Review: A not-so-big heist

As a fact-inspired adventure that includes royal sexcapades, a high-society murder and one of the biggest robberies in British history, among other colorful bits and bangs, “The Bank Job” has enough going for it, when spun by director Roger Donaldson, to make for an engaging heist flick and period trip.

Thick with plot, peppered with scandal, and dripping with recent history, it’s popcorn cinema with something resembling a brain wave.

But it is essentially another robbery tale in a genre arena filled with such fare. And as such, it’s unextraordinary.

Donaldson combines Alec Guinness-style antics, Guy Ritchie-style grit and political-thriller ingredients to dramatize the so-called walkie-talkie job — the 1971 robbery of safe-deposit boxes at Lloyds of London on Baker Street.

The contents were valued at millions and allegedly included naughty sexual photos of a British royal. Discovered by a ham radio operator who intercepted the lookout signal, the crime quickly vanished from the news, apparently hushed by the government.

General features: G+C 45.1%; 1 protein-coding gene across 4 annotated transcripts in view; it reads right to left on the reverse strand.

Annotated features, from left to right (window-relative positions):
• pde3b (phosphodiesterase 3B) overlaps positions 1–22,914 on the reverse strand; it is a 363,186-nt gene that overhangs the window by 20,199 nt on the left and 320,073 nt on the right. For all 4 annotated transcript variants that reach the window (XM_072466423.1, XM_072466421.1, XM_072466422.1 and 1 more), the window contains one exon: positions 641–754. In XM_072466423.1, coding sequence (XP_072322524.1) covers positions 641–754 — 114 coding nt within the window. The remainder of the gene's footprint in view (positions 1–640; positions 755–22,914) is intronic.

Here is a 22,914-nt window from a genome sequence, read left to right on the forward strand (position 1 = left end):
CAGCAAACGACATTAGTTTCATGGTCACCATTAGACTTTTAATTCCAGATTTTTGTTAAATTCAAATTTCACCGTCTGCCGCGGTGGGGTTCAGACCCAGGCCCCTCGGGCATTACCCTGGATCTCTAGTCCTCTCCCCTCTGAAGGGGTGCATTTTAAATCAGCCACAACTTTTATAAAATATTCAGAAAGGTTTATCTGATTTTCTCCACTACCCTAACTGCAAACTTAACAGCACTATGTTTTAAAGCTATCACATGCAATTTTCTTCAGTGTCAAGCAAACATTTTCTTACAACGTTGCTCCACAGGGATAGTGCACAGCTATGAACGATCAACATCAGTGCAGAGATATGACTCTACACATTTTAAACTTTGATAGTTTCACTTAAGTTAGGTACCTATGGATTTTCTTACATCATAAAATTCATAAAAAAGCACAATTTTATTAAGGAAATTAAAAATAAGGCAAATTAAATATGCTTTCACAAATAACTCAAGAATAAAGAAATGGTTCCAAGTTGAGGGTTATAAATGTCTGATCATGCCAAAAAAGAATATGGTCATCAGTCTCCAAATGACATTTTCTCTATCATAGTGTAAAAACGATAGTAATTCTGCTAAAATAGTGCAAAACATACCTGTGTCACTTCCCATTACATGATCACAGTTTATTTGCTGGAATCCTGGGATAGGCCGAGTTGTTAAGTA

Jason Statham (“The Transporter,” “Crank”) plays Terry, a married-with-kids car-lot dealer who, recruited by ex-lover Martine (Saffron Burroughs), assembles a team to rob the safe-deposit boxes at the Lloyds bank.

Terry and company don’t know that Martine is working for MI5 and that the spy agency is staging the robbery to obtain the royal sex photos. The pictures are in the possession of gangster and black-power leader Michael X (Peter De Jersey), in a safe-deposit box.

Things get brutal when the robbers find themselves hunted by MI5, Michael X and vicious porn king Lew Vogel (David Suchet) en route to the chase-filled climax.

For sure, this is an agreeable movie, and Donaldson, whose mixed track record includes “No Way Out” and “Cocktail,” juggles numerous characters with clarity. Scenes involving the dirty business people keep in bank boxes are entertaining.

Screenwriters Dick Clement and Ian La Frenais capture the mood of the early 1970s, when radicals like Michael X — whose real-life murder of a prominent politician’s daughter is addressed — hobnobbed with posh folk.

But overall, it’s pretty standard, and the action is too low-pilot to be thrilling. The characters lack the dimension of those of “Sexy Beast” or the cool of the “Ocean’s Eleven” gang. Except for Suchet’s smarmy Vogel, the performances aren’t gripping. Perhaps because of the material’s real-life connections, Donaldson seems hesitant to get vibrant.

That said, the movie’s still an adequate good time. But it should have sizzled.

CREDITS

The Bank Job

Starring Jason Statham, Saffron Burroughs, David Suchet, Peter De Jersey

Written by Dick Clement, Ian La Frenais

Directed by Roger Donaldson

Rated R

Running time: 1 hour, 50 minutes

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